Equipment You Need To Bake Bread

Article : Equipment You Need To Bake Bread

Common Mistakes to Avoid in Artisan Bread Baking

Everyone makes mistakes when they are in the kitchen. Most of the time, we brush them off and continue about our business with little disappointment – but what happens when you are expected to produce a fine loaf of bread and cannot afford to miscalculate things and start over from scratch? Here are the most common mistakes people make when they are attempting to follow an Artisan Bread recipe. Pay attention and avoid these pitfalls, and you will be well on your way to consistently producing flavorful loaves of Artisan Bread.

The Bland Loaf

Unless you’re a purposely creating a loaf without any additional flavor, the most common ingredient people forget to add is salt. In ancient times, salt was never used when creating traditional bread, and was only introduced in the Middle ages as a natural preservative and a flavoring agent. Nowadays, every baked item calls for a certain amount of salt in order to excite the taste buds. This mistake also applies to any other ingredient used to modify the flavor of your ArtisanBread. Pay attention to your recipe and put in your ingredients when directed. Don’t take it for granted that you will always remember – refer to your book just to be safe!

Dough that over-rises

Modern yeast strains act fast and are extremely efficient. Therefore, if you leave them to activate for longer than your specified times, you may end up with a loaf of Artisan Bread that “over-rises’ and spills out over the edges of your pans. Simply trim away the excess, gather the individual pieces and mold them into a larger piece that you can bake as a roll. Lightly brush some olive oil on a pan, form your rolls from the excess dough and allow them to proof for 20 minutes. Once they have raised a small amount, pop them into the oven and you will have some smaller rolls to accompany your larger Artisan Bread.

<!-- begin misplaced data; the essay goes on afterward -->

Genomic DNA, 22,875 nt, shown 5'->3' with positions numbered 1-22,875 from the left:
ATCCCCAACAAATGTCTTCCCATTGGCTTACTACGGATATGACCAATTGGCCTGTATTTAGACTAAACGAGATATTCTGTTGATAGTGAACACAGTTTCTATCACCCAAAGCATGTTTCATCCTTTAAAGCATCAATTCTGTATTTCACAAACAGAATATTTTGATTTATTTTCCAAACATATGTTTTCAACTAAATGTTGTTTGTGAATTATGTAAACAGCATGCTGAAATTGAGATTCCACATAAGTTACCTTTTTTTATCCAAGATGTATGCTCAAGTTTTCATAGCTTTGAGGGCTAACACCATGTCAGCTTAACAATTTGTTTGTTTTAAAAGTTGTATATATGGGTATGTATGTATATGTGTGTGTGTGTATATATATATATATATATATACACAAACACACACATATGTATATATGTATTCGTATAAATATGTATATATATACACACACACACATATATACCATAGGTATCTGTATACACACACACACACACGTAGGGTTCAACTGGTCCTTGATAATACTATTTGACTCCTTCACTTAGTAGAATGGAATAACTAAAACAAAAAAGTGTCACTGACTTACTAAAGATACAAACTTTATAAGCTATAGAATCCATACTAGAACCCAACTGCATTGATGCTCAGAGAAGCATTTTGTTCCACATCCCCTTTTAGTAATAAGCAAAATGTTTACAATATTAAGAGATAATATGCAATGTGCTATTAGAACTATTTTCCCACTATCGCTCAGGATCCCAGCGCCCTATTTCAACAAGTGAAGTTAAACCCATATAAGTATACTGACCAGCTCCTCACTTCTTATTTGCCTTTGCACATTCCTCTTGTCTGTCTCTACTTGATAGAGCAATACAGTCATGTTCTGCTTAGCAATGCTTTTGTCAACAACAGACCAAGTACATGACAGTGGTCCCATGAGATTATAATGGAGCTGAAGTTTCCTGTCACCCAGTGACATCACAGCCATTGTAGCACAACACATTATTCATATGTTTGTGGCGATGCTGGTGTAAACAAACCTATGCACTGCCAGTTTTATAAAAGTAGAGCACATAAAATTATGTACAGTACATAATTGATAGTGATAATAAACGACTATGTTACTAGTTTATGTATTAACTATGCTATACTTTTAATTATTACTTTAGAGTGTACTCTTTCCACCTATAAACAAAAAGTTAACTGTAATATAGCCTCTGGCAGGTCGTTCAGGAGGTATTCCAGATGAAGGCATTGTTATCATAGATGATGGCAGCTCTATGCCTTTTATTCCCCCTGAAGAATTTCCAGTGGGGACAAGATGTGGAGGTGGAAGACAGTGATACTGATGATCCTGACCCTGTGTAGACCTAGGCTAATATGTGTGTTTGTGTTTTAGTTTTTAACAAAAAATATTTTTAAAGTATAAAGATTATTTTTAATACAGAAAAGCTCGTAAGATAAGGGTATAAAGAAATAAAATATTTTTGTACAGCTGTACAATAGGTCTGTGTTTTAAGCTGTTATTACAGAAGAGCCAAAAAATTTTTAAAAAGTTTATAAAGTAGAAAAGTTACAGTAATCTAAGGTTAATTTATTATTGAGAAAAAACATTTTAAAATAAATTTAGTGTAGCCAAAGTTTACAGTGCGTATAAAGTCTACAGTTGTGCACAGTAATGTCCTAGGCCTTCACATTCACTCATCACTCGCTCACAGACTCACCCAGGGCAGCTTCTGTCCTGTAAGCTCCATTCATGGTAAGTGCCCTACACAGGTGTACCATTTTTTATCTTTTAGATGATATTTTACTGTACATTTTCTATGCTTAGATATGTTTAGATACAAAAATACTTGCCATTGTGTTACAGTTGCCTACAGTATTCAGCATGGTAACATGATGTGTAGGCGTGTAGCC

Choking out your yeast

It is very easy to choke the life out of your yeast when you mix the dry ingredients in water that is far too hot. Always remember to keep it lukewarm in order to give the yeast a nice environment to activate and develop. You can invest in a small cooking thermometer if you’re really unsure if hot is too hot. Some Artisan Bread recipes even call for cool water for slower activation (I have yet to try this, but apparently the results are interesting.)

Storing Extra Dough

Sometimes you have far too much dough on hand and not enough counter space, pans to make loaves, or room in your oven. You don’t need to pitch out that extra dough if you don’t have time to bake it right away. You can easily store the dough after it has risen in a large zipper-bag, in a bowl with a plastic wrap covering or airtight container and keep it in the fridge for up to a week. As long as the dough doesn’t have access to a lot of air, it will remain at the same stage (and even develop a bit of a sourdough flavor as it ages). Try this out if you want to attempt an Artisan Bread recipe with a different dough flavor.

Burning your Bread

It sounds like a no-brainer – don’t leave your bread in the oven too long or in one that is too hot or it will burn. But it is easy to miscalculate times, and there have been occasions where the dough has risen in less than ideal conditions, which could lead to premature burning or over baking. Always make sure you follow your Artisan Bread Recipes properly, but be prepared to account for any temperature or humidity changes in the environment where the dough is allowed to rise. Monitor your baking periodically and make adjustments as you see fit. The key to making Artisan bread lies in the careful modification throughout the process. It isn’t a matter of setting it and forgetting it. More care is needed during baking than typical loaves of bread.

With these reminders on how to avoid making mistakes while baking your Artisan Bread, you should be able to easily craft some tasty examples for you and your friends and family to enjoy. Keep practicing and following your recipes, but always remember that you can experiment in order to create an Artisan Bread that is unique and in your style.

For more information on Artisan Bread Recipes, visit this site for reviews and comparisons of the best Artisan Bread Recipe books written by some of the world’s best Artisan bakers.

Diego Gosalbo is a contributing writer for – an online resource with articles and reviews of the best Artisan Bread Recipe books by the world’s leading experts in bread baking.

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